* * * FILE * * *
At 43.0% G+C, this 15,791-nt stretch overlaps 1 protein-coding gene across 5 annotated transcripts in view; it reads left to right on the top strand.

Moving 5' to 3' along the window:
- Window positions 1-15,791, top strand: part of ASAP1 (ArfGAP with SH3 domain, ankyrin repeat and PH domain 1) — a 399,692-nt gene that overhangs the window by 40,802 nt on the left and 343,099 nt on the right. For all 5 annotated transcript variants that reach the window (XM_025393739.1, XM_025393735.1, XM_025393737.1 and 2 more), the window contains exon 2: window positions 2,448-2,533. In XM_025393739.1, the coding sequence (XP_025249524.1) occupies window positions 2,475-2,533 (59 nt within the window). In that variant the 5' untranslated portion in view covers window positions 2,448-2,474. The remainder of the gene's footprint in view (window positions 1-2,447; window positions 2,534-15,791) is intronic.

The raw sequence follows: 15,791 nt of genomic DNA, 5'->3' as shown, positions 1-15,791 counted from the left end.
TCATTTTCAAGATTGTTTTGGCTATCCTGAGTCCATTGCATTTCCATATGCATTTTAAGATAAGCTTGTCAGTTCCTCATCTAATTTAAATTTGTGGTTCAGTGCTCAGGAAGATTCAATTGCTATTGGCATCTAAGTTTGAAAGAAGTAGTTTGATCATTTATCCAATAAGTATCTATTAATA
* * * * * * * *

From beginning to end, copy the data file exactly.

At 43.0% G+C, this 15,791-nt stretch overlaps 1 protein-coding gene across 5 annotated transcripts in view; it reads left to right on the top strand.

Moving 5' to 3' along the window:
- Window positions 1-15,791, top strand: part of ASAP1 (ArfGAP with SH3 domain, ankyrin repeat and PH domain 1) — a 399,692-nt gene that overhangs the window by 40,802 nt on the left and 343,099 nt on the right. For all 5 annotated transcript variants that reach the window (XM_025393739.1, XM_025393735.1, XM_025393737.1 and 2 more), the window contains exon 2: window positions 2,448-2,533. In XM_025393739.1, the coding sequence (XP_025249524.1) occupies window positions 2,475-2,533 (59 nt within the window). In that variant the 5' untranslated portion in view covers window positions 2,448-2,474. The remainder of the gene's footprint in view (window positions 1-2,447; window positions 2,534-15,791) is intronic.

The raw sequence follows: 15,791 nt of genomic DNA, 5'->3' as shown, positions 1-15,791 counted from the left end.
TCATTTTCAAGATTGTTTTGGCTATCCTGAGTCCATTGCATTTCCATATGCATTTTAAGATAAGCTTGTCAGTTCCTCATCTAATTTAAATTTGTGGTTCAGTGCTCAGGAAGATTCAATTGCTATTGGCATCTAAGTTTGAAAGAAGTAGTTTGATCATTTATCCAATAAGTATCTATTAATA